Why Translate Your International Surveys?


Sara Maria Hasbun

Teal Flower
Teal Flower
Teal Flower

Are you translating your international surveys?

English represents only 25% of all online users, and only 5% of the world’s speakers. Whether you are conducting market research, due diligence questionnaires, or private equity surveys, there is a good chance that you can grow your advantage by including at least one other region in your portfolio.

Consider SurveyMonkey, one of the world’s largest providers of survey software. Five years ago, 85% of SurveyMonkey’s surveys were in English.

Now, the platform supports 17 languages, with over 45% of their users residing outside of the US. With the vast majority of SurveyMonkey surveys being launched by companies rather than individuals, this shows how important international surveys have become to the business community.

Reasons you should consider translating your surveys

Reduce dropout rates

Survey respondents are more likely to complete your survey if they don’t have to struggle to understand it. In the fields of due diligence and private equity, it may be true that most of your respondents may have high levels of English proficiency. However, even proficient English speakers prefer to read and write in their native language.

Increase accuracy

Even if your respondents know English, you will collect more thorough and more accurate data if you reach out in their own language. When surveys include qualitative data, your data coders will find it much easier to categorize and analyze data that was translated well.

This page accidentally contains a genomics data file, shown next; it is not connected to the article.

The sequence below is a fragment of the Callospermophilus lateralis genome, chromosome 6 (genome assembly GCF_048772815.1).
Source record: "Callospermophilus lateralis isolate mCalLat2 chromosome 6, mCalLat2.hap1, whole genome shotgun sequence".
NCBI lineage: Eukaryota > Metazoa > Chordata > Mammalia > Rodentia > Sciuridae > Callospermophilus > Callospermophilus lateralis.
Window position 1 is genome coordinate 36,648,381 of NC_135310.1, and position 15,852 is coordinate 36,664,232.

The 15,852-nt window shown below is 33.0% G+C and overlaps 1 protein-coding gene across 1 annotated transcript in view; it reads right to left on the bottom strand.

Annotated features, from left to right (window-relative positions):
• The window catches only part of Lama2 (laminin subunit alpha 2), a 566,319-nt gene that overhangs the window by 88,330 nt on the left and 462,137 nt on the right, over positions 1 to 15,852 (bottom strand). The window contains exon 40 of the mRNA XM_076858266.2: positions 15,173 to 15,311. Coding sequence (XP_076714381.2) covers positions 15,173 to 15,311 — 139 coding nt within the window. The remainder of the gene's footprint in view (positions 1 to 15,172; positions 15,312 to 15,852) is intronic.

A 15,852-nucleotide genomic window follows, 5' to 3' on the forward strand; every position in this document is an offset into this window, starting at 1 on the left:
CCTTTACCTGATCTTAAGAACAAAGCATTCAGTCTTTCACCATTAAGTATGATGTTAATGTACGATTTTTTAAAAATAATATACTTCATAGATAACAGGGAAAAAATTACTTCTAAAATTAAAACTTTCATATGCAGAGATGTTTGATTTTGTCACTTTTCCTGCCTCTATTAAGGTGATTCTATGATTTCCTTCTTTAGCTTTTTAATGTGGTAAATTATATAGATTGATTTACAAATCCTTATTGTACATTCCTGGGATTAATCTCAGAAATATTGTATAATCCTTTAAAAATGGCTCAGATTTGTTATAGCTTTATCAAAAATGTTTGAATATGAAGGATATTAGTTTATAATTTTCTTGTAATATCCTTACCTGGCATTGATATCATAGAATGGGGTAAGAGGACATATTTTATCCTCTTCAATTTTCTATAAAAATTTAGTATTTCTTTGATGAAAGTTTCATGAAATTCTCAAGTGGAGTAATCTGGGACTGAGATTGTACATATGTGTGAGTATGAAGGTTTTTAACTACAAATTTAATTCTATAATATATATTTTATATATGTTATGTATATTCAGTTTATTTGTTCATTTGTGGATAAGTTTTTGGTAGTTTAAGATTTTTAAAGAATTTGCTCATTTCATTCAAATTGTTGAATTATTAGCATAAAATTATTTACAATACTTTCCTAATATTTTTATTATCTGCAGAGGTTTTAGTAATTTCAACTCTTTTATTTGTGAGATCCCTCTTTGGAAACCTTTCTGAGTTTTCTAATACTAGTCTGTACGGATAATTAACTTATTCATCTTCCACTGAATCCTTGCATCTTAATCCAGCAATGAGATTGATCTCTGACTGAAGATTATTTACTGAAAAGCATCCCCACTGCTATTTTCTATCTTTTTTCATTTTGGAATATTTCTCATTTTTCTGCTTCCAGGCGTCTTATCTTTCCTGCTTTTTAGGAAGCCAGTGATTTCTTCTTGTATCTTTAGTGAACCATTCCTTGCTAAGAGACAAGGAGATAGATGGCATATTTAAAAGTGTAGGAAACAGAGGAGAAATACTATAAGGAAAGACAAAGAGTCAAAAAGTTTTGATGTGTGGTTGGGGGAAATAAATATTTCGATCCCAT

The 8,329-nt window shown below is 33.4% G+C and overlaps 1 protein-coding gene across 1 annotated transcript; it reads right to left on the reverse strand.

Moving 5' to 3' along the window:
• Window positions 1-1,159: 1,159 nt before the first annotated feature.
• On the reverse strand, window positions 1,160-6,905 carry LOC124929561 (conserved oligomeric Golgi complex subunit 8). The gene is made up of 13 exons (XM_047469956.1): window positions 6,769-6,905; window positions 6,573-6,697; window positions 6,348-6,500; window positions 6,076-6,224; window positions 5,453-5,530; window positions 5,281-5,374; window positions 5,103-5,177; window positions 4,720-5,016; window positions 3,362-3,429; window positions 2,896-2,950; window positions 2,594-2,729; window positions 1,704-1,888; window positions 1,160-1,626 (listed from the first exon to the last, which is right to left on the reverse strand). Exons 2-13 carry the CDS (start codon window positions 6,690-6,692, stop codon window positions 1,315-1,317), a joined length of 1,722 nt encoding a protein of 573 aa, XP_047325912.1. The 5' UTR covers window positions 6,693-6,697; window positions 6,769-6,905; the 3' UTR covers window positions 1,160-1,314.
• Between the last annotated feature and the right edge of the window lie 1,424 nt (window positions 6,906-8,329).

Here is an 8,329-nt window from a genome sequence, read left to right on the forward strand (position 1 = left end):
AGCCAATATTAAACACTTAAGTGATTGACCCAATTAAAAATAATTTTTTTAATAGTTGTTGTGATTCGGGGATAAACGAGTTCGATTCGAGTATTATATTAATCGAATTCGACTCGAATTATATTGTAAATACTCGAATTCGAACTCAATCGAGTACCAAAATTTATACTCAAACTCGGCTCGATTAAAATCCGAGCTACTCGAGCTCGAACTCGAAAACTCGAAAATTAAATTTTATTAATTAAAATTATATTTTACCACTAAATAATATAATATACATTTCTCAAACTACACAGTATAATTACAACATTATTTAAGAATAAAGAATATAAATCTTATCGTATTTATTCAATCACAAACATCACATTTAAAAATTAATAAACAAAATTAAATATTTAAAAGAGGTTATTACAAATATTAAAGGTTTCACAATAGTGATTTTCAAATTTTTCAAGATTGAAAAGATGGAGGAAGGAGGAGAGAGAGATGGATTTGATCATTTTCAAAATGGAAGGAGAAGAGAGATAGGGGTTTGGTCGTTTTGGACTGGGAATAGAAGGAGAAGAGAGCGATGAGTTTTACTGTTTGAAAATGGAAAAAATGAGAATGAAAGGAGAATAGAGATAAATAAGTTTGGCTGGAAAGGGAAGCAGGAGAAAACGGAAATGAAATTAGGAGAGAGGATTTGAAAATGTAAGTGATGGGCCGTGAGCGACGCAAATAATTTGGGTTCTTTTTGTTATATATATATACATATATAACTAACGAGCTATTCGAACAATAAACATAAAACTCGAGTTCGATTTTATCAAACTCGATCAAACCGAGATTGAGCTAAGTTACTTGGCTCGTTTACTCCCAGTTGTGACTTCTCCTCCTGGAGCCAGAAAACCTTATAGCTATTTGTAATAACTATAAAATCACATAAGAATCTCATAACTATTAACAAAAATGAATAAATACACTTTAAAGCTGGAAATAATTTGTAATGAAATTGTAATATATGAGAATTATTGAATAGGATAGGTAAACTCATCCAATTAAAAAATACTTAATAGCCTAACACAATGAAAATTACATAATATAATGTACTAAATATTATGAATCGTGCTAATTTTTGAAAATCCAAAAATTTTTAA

Expand your reach

If your surveys are designed to provide you with insight into international opportunities, then you will multiply your potential with each added region.

To ensure an effective translation strategy for your international surveys, make sure that your translation provider understands the intricacies of survey localization. Successful survey localization includes considerations related to the survey platform requirements, piping and logic, regional terminology, cultural considerations, and survey coding.

Case Study

Let's consider a due diligence survey that examines the brand penetration of a target company in India, with customers throughout all 8 states.

It would certainly be possible to collect some data with an English survey, as the Indian populace famously has very high levels of English proficiency.

However, did you know that 8 out of every 9 Indian internet users access the internet in a non-English language?

Translating your survey into Hindi (the official language of business in India) could potentially deliver multiple more respondents, not to mention clearer and more ample data.

And translating your survey into any of the other official languages can win you several hundred million more respondents. Adding Bengali alone yields access to your market’s segment of India’s 97 million Bengali speakers.

A successful due diligence survey will, in this case, take into careful account any cultural differences between the various regions, and will adjust piping and logic accordingly. Business differences can also be accounted for: if we already know that consumers in the state of Kashmir don’t have access to a specific product, the survey can be coded and translated in a way that removes that product from the survey, and that keeps your data clean.

Even as the pandemic has caused an overall decline in dealmaking, regional diversification can yield strong returns. For example, with Brazilian deals growing an impressive 400% between 2019 and 2021, you can bet that many investors were happy to go the extra step and localize their research and due diligence into Portuguese!